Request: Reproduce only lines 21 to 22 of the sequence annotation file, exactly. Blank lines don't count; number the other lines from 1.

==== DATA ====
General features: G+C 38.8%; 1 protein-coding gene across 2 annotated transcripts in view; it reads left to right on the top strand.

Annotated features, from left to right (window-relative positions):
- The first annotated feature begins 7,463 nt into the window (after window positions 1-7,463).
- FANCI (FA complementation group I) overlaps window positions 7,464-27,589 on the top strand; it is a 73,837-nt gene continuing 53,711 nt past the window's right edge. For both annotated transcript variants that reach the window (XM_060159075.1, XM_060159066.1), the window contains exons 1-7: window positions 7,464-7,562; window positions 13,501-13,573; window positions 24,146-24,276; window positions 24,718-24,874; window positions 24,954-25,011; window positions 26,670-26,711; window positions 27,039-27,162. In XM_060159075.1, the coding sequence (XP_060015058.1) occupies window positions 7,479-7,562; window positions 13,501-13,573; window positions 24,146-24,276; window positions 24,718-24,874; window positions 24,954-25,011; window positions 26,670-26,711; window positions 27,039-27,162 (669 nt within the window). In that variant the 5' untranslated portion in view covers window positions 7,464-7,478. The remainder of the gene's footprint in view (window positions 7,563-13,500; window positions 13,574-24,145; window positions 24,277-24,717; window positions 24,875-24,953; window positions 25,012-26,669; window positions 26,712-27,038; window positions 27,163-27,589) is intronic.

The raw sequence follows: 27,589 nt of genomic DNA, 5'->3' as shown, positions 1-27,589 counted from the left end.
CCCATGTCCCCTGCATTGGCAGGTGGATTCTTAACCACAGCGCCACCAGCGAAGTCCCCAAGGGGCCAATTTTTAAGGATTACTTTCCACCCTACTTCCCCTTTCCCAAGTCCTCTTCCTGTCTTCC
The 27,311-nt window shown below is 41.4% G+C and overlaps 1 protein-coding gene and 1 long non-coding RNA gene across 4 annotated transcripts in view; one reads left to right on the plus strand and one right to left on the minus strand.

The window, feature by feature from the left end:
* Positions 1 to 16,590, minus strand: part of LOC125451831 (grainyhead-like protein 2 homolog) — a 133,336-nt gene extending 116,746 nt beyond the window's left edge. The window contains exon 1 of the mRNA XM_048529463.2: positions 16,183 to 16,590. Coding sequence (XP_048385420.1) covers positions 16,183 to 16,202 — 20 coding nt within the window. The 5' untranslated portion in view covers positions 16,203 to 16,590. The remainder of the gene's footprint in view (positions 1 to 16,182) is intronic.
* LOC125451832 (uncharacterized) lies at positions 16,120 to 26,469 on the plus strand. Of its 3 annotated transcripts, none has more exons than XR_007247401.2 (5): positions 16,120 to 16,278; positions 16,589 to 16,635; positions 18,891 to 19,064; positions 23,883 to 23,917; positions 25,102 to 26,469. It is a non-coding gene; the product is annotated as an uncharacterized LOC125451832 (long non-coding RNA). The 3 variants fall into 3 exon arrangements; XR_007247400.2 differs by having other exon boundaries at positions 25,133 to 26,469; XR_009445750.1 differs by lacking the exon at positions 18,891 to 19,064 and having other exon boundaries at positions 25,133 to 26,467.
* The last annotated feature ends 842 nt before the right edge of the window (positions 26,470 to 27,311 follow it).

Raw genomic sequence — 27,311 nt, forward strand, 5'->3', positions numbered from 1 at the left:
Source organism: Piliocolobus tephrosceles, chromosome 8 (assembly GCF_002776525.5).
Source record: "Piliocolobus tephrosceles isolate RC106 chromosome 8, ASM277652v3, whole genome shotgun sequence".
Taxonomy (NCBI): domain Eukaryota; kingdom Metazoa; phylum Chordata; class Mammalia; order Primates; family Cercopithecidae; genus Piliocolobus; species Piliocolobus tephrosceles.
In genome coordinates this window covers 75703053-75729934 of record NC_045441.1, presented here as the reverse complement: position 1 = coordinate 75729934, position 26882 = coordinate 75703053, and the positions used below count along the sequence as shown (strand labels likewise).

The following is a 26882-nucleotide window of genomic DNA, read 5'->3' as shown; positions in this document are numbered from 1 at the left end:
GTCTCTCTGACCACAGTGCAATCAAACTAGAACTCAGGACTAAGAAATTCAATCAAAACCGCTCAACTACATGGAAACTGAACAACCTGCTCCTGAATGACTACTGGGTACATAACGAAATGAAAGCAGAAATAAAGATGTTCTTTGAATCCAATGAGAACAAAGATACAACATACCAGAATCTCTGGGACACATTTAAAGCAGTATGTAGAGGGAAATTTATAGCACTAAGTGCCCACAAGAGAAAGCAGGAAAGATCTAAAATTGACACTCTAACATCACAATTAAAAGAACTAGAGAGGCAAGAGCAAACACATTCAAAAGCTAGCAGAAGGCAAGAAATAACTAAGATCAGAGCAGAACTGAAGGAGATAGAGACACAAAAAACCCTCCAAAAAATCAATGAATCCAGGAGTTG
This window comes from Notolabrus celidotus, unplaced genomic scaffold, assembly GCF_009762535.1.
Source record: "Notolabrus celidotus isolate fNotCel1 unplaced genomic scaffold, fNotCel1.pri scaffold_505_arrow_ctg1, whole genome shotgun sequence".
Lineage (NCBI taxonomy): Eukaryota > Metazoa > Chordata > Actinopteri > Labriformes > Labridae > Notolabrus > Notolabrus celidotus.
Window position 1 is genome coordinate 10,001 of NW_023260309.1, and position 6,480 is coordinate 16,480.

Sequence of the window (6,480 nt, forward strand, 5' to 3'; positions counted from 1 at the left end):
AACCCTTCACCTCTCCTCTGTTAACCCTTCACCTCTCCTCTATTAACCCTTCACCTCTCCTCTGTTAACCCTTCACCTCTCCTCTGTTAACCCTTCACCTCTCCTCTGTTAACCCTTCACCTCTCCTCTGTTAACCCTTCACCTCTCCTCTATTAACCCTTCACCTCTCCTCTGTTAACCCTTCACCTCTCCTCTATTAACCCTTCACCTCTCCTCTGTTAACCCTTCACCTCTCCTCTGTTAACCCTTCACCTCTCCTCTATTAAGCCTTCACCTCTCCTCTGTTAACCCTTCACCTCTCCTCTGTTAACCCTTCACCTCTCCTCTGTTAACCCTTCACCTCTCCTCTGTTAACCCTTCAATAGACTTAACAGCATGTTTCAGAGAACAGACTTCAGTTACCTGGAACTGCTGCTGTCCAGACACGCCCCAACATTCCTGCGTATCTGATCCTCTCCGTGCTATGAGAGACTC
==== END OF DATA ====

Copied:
Lineage (NCBI taxonomy): Eukaryota > Metazoa > Chordata > Actinopteri > Labriformes > Labridae > Notolabrus > Notolabrus celidotus.
Window position 1 is genome coordinate 10,001 of NW_023260309.1, and position 6,480 is coordinate 16,480.